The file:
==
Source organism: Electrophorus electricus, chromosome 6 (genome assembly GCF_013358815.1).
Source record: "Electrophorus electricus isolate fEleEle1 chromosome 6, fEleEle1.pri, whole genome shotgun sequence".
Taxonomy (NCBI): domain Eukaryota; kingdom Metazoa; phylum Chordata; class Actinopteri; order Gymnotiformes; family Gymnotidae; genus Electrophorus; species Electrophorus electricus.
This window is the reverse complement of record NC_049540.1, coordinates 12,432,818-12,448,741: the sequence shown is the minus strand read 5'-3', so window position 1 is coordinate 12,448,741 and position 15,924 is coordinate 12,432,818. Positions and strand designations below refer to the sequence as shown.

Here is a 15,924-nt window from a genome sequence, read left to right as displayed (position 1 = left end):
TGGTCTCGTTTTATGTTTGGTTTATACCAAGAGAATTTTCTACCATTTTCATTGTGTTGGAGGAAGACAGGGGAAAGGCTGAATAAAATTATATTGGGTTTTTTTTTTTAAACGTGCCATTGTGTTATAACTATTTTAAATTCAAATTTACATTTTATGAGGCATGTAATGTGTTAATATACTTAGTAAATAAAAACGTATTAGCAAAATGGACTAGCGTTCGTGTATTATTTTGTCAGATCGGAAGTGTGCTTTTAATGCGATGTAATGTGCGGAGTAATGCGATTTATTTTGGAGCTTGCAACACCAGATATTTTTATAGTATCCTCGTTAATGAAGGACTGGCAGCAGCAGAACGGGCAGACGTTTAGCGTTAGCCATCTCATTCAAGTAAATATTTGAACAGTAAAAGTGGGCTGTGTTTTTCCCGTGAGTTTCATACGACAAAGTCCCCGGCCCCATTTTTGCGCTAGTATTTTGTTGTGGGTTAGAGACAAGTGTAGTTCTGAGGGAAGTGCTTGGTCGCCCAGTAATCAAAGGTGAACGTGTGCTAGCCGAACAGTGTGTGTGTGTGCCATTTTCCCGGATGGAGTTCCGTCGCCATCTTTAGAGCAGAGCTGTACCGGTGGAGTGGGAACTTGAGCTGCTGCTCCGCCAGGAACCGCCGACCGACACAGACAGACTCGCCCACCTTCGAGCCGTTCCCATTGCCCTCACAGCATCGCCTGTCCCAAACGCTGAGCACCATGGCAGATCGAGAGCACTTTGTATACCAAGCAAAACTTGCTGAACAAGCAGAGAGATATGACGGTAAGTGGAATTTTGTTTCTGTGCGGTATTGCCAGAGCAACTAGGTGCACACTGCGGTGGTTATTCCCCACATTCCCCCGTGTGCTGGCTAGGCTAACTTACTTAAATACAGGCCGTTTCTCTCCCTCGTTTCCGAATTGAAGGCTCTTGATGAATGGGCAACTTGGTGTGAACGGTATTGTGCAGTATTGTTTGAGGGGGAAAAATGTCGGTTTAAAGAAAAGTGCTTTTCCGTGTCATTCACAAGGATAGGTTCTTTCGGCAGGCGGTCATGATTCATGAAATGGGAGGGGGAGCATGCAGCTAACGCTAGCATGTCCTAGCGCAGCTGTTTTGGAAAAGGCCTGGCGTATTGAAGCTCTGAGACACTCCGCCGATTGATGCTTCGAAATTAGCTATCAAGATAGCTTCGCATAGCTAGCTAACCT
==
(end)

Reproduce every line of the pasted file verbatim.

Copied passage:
Source organism: Electrophorus electricus, chromosome 6 (genome assembly GCF_013358815.1).
Source record: "Electrophorus electricus isolate fEleEle1 chromosome 6, fEleEle1.pri, whole genome shotgun sequence".
Taxonomy (NCBI): domain Eukaryota; kingdom Metazoa; phylum Chordata; class Actinopteri; order Gymnotiformes; family Gymnotidae; genus Electrophorus; species Electrophorus electricus.
This window is the reverse complement of record NC_049540.1, coordinates 12,432,818-12,448,741: the sequence shown is the minus strand read 5'-3', so window position 1 is coordinate 12,448,741 and position 15,924 is coordinate 12,432,818. Positions and strand designations below refer to the sequence as shown.

Here is a 15,924-nt window from a genome sequence, read left to right as displayed (position 1 = left end):
TGGTCTCGTTTTATGTTTGGTTTATACCAAGAGAATTTTCTACCATTTTCATTGTGTTGGAGGAAGACAGGGGAAAGGCTGAATAAAATTATATTGGGTTTTTTTTTTTAAACGTGCCATTGTGTTATAACTATTTTAAATTCAAATTTACATTTTATGAGGCATGTAATGTGTTAATATACTTAGTAAATAAAAACGTATTAGCAAAATGGACTAGCGTTCGTGTATTATTTTGTCAGATCGGAAGTGTGCTTTTAATGCGATGTAATGTGCGGAGTAATGCGATTTATTTTGGAGCTTGCAACACCAGATATTTTTATAGTATCCTCGTTAATGAAGGACTGGCAGCAGCAGAACGGGCAGACGTTTAGCGTTAGCCATCTCATTCAAGTAAATATTTGAACAGTAAAAGTGGGCTGTGTTTTTCCCGTGAGTTTCATACGACAAAGTCCCCGGCCCCATTTTTGCGCTAGTATTTTGTTGTGGGTTAGAGACAAGTGTAGTTCTGAGGGAAGTGCTTGGTCGCCCAGTAATCAAAGGTGAACGTGTGCTAGCCGAACAGTGTGTGTGTGTGCCATTTTCCCGGATGGAGTTCCGTCGCCATCTTTAGAGCAGAGCTGTACCGGTGGAGTGGGAACTTGAGCTGCTGCTCCGCCAGGAACCGCCGACCGACACAGACAGACTCGCCCACCTTCGAGCCGTTCCCATTGCCCTCACAGCATCGCCTGTCCCAAACGCTGAGCACCATGGCAGATCGAGAGCACTTTGTATACCAAGCAAAACTTGCTGAACAAGCAGAGAGATATGACGGTAAGTGGAATTTTGTTTCTGTGCGGTATTGCCAGAGCAACTAGGTGCACACTGCGGTGGTTATTCCCCACATTCCCCCGTGTGCTGGCTAGGCTAACTTACTTAAATACAGGCCGTTTCTCTCCCTCGTTTCCGAATTGAAGGCTCTTGATGAATGGGCAACTTGGTGTGAACGGTATTGTGCAGTATTGTTTGAGGGGGAAAAATGTCGGTTTAAAGAAAAGTGCTTTTCCGTGTCATTCACAAGGATAGGTTCTTTCGGCAGGCGGTCATGATTCATGAAATGGGAGGGGGAGCATGCAGCTAACGCTAGCATGTCCTAGCGCAGCTGTTTTGGAAAAGGCCTGGCGTATTGAAGCTCTGAGACACTCCGCCGATTGATGCTTCGAAATTAGCTATCAAGATAGCTTCGCATAGCTAGCTAACCT